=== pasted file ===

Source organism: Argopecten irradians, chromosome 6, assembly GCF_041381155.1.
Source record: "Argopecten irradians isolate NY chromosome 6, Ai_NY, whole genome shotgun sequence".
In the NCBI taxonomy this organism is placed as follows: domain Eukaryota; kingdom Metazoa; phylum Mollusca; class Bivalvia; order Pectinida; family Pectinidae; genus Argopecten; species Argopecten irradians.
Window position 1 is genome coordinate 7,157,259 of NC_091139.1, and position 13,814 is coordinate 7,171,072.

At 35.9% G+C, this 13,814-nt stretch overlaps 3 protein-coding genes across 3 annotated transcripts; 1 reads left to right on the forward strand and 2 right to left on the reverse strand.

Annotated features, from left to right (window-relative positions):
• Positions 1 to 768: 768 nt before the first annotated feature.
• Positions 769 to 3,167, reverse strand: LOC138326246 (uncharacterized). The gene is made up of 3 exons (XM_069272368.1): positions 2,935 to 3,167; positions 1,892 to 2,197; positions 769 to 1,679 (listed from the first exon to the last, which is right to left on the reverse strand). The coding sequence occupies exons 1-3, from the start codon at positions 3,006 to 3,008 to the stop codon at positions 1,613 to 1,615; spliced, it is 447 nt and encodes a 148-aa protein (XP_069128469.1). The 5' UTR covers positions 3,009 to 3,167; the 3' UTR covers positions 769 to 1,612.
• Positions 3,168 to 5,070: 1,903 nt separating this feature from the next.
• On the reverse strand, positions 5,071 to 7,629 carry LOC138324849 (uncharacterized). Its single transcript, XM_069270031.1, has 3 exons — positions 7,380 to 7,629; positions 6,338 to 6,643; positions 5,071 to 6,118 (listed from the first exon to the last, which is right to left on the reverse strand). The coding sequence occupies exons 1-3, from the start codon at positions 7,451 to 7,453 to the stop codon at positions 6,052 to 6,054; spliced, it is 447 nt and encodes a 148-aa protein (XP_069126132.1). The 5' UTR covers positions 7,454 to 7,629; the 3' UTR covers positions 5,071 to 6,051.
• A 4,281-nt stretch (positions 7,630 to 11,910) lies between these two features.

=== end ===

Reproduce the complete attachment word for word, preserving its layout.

Source organism: Argopecten irradians, chromosome 6, assembly GCF_041381155.1.
Source record: "Argopecten irradians isolate NY chromosome 6, Ai_NY, whole genome shotgun sequence".
In the NCBI taxonomy this organism is placed as follows: domain Eukaryota; kingdom Metazoa; phylum Mollusca; class Bivalvia; order Pectinida; family Pectinidae; genus Argopecten; species Argopecten irradians.
Window position 1 is genome coordinate 7,157,259 of NC_091139.1, and position 13,814 is coordinate 7,171,072.

At 35.9% G+C, this 13,814-nt stretch overlaps 3 protein-coding genes across 3 annotated transcripts; 1 reads left to right on the forward strand and 2 right to left on the reverse strand.

Annotated features, from left to right (window-relative positions):
• Positions 1 to 768: 768 nt before the first annotated feature.
• Positions 769 to 3,167, reverse strand: LOC138326246 (uncharacterized). The gene is made up of 3 exons (XM_069272368.1): positions 2,935 to 3,167; positions 1,892 to 2,197; positions 769 to 1,679 (listed from the first exon to the last, which is right to left on the reverse strand). The coding sequence occupies exons 1-3, from the start codon at positions 3,006 to 3,008 to the stop codon at positions 1,613 to 1,615; spliced, it is 447 nt and encodes a 148-aa protein (XP_069128469.1). The 5' UTR covers positions 3,009 to 3,167; the 3' UTR covers positions 769 to 1,612.
• Positions 3,168 to 5,070: 1,903 nt separating this feature from the next.
• On the reverse strand, positions 5,071 to 7,629 carry LOC138324849 (uncharacterized). Its single transcript, XM_069270031.1, has 3 exons — positions 7,380 to 7,629; positions 6,338 to 6,643; positions 5,071 to 6,118 (listed from the first exon to the last, which is right to left on the reverse strand). The coding sequence occupies exons 1-3, from the start codon at positions 7,451 to 7,453 to the stop codon at positions 6,052 to 6,054; spliced, it is 447 nt and encodes a 148-aa protein (XP_069126132.1). The 5' UTR covers positions 7,454 to 7,629; the 3' UTR covers positions 5,071 to 6,051.
• A 4,281-nt stretch (positions 7,630 to 11,910) lies between these two features.